By Katie Mehnert, Guest Contributor
Originally published in the Houston Business Journal
Theodore Roosevelt once said, “Great thoughts speak only to the thoughtful mind, but great actions speak to all mankind.”
It’s a pretty powerful message, isn’t it? And it speaks to a common trap that many businesses often fall into in regards to gender inequality: Neglecting to remember that actions do speak louder than words. Pardon the cliché.
The conversation about the gender gap, wage inequality and the glass ceiling isn’t a new one. It’s been a hot-button since the 1960s. And we’ve made some small strides. We now have women making it into the C-suite in the energy industry, and that deserves a resounding round of applause.
However, that doesn’t change the fact that we still have a long way to go to build a strong presence and a solid pipeline of female talent to work in energy.
According to a 2014 survey conducted by the American Petroleum Institute, a meager 4 percent of women report ever having worked or applied for jobs in the energy industry and only 3 percent in oil and natural gas. However, before even learning anything at all about the field, 53 percent said that if they were looking for employment and offered a job within the oil and natural gas industry, they would likely accept the position. This is great news!
So, what’s the crux of the issue here?
There appears to be an actual barrier to entry for women in this field. And, to incorporate women in the energy story, it’s going to take a significant shift in the way we approach gender diversity and recruitment in general.
We can no longer sit idly by, talk extensively about the issue, and convince ourselves that those conversations alone will inevitably bring change. Employers need to stop talking and they need to take action to get more women into the recruitment funnel and these roles.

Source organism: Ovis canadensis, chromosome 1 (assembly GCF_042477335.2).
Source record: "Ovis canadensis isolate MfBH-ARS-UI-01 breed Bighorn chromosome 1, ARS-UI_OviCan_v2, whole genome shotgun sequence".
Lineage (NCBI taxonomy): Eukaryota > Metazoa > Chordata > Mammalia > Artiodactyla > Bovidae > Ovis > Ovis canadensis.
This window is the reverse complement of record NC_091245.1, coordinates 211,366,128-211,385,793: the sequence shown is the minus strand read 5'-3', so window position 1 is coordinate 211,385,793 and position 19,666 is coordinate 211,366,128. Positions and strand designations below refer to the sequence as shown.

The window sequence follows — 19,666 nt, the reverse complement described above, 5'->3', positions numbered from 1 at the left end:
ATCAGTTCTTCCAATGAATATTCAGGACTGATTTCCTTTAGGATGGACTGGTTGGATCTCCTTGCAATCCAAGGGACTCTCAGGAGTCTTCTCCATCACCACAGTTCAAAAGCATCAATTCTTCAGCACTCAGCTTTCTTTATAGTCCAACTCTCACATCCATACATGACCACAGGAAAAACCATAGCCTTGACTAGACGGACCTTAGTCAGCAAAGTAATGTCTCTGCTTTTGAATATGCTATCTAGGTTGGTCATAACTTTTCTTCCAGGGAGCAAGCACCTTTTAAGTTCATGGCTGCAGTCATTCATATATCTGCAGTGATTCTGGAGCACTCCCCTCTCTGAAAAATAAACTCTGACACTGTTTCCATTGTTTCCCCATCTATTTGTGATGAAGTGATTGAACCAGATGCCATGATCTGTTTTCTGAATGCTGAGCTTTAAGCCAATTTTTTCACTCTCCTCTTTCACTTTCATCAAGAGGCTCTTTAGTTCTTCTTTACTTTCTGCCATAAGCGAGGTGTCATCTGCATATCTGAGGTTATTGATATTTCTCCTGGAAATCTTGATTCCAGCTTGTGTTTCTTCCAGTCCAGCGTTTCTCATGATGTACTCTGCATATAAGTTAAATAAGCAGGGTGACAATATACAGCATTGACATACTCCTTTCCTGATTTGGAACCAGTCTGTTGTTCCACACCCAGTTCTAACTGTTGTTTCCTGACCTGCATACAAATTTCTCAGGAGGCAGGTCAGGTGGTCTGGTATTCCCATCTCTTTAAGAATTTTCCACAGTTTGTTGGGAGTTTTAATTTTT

Yes, we need to put in the work to establish programs, develop strategies, and, more importantly, set metrics to move the needle. Do we put safety metrics and profitability metrics in place to manage our businesses? We do. So, let’s move past the fluff and do the same.
Seeing is believing.
Perhaps most important, we need to recognize the success and openly celebrate the stories of women in this industry so others see a viable path. Otherwise, we’ll run the risk of continuing to perpetuate the same issues for generations to come. Young women need role models. And, actually seeing successful women filling these positions will make much more of an impact than simply telling them to dream and achieve. That’s why I think telling the energy story through its people is a powerful one and it needs to be ongoing.
This week, the Houston Business Journal is honoring the accomplishments of those well-known and unsung heroes in energy. HBJ’s Women in Energy Leadership Awards event will be 6-8 p.m. Nov. 10 at The Houstonian Hotel. The special awards section publishes Nov. 11.
Other cities in the U.S. have done the same in Pittsburgh and Denver. I applaud this effort, but it’s going to take more. It means the industry needs to open up. This means going beyond talking about diversity and embedding women in the thick of business and policy conversations. It means the media needs to seek out female perspectives and bring editorial coverage that’s balanced with diverse views.
So, it’s time that we all put in the real work, the real strategies, and the real initiatives to truly close the gender gap. It’s time that we take a page from Theodore Roosevelt’s book and stop relying on thoughts alone — we need to take action.Recommend0 recommendationsPublished in